Kyle Hendricks Being Allowed to Finish CGSO Sets Tone for Season
If you were looking for a tangible example of how David Ross would be different from Joe Maddon, you got it Friday night. Kyle Hendricks going deep into the game at all was the first sign, then came the mound visit with two outs in the 9th and the starter at 102 pitches. Rather than overmanaging out of fear that Hendricks might fall apart, Ross offered a vote of confidence and headed back to the dugout.
One pitch later, a Keston Hiura grounder to short finished off the Cubs’ first complete-game shutout on Opening Day since 1974.
— Evan Altman (@DEvanAltman) July 25, 2020
Meanwhile, out in Oakland, Angels starter Andrew Heaney was given the hook after 67 pitches over 4.2 shutout innings because his manager wanted to get a righty-righty matchup with Noe Ramirez against Stephen Piscotty. In the 5th inning of a 1-1 game. Sound familiar? Ramirez ended up walking two batters to load the bases before getting a pop-up to escape.
The game went to extras, thus becoming the first regular-season contest to employ runners on second to open the 10th inning. After the Angels could do nothing in the top half, the A’s loaded the bases on a hit-by-pitch and walk from righty Hansel Robles. Again looking for a handedness advantage, Maddon went to lefty Hoby Milner to face the dangerous Matt Olson.
One pitch. Grand slam. Game over.
I’m not trying to make this a celebration of the fact that Maddon’s no longer on the North Side of Chicago, but…actually, yeah, I kind of am trying to do that. For all his excellent traits, that Maddoning was maddening. You could say Hendricks made it really easy for his new manager to make the right decision(s) Friday night, but he did the same for his old manager without always getting the benefit of the doubt.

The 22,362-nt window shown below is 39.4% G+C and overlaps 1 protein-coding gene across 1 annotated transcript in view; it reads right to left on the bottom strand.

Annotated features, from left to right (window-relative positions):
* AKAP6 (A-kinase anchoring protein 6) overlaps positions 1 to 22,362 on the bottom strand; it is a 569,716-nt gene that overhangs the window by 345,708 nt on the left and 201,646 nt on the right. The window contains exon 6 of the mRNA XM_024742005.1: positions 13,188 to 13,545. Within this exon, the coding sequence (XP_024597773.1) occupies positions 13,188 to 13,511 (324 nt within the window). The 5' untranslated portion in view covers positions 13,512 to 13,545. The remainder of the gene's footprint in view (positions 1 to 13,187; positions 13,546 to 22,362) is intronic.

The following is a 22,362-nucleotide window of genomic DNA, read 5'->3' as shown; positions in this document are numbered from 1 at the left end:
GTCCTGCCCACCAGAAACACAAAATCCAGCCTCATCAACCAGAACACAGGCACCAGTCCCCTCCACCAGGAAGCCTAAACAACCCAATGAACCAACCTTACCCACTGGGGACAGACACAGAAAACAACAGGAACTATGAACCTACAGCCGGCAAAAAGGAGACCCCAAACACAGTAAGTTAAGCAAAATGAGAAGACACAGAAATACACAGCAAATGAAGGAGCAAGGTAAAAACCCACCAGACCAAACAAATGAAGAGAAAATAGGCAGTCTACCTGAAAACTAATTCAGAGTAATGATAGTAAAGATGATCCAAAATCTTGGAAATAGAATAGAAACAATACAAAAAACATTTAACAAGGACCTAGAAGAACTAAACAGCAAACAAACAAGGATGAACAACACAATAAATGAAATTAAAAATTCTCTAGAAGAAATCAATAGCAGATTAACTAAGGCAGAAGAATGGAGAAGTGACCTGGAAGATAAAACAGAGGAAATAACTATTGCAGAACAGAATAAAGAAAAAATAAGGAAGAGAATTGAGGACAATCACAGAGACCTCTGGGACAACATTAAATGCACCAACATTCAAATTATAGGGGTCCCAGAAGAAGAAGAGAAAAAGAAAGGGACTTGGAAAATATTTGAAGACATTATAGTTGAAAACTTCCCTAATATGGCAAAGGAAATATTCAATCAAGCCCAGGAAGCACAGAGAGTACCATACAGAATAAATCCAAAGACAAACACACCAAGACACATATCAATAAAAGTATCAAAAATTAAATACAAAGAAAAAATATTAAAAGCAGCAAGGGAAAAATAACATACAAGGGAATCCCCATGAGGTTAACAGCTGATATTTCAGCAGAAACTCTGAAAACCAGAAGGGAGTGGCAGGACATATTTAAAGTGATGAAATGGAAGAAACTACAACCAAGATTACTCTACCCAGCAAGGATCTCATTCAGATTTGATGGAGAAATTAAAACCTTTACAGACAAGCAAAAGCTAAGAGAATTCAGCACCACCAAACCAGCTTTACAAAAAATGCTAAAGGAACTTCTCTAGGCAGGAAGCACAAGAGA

“That gave me all the confidence in the world,” Hendricks said of Ross coming out to tell him to finish it.
Something tells me he had a little confidence going already, especially in the curveball that he worked hard to perfect during the shutdown. Though it’ll never surpass the changeup as Hendricks’ go-to secondary, the curve works best as a way to keep hitters off-balance when he works through the lineup a second time. As Jordan Bastian noted, six of the 11 curves Hendricks threw came in the middle three innings.
“The fact that Willy’s calling it, he’s going to it for me, gives me more confidence,” Hendricks said after the game. “Yeah, I’ve put a lot of work in on it and like I’ve said, it’s the best it’s felt.”
So he’ll locate the fastball up and pull the string on the change for a few innings, then start bending the curve once hitters think they’ve got him figured out. After they’ve gotten a good look at the breaking ball, it’s back to the original combo. Hendricks seems to be dotting the change high in the zone a little more frequently as well, a strategy that — like the Shaolin and the Wu-Tang — could be dangerous for other pitchers. That’s why deception and timing are so important.
Faith is important as well, whether it’s Hendricks trusting his stuff or Ross trusting Hendricks. One game does not a season make, nor does one decision define a manager, but seeing how Friday’s season-opening win played out makes me feel pretty damn good about the future.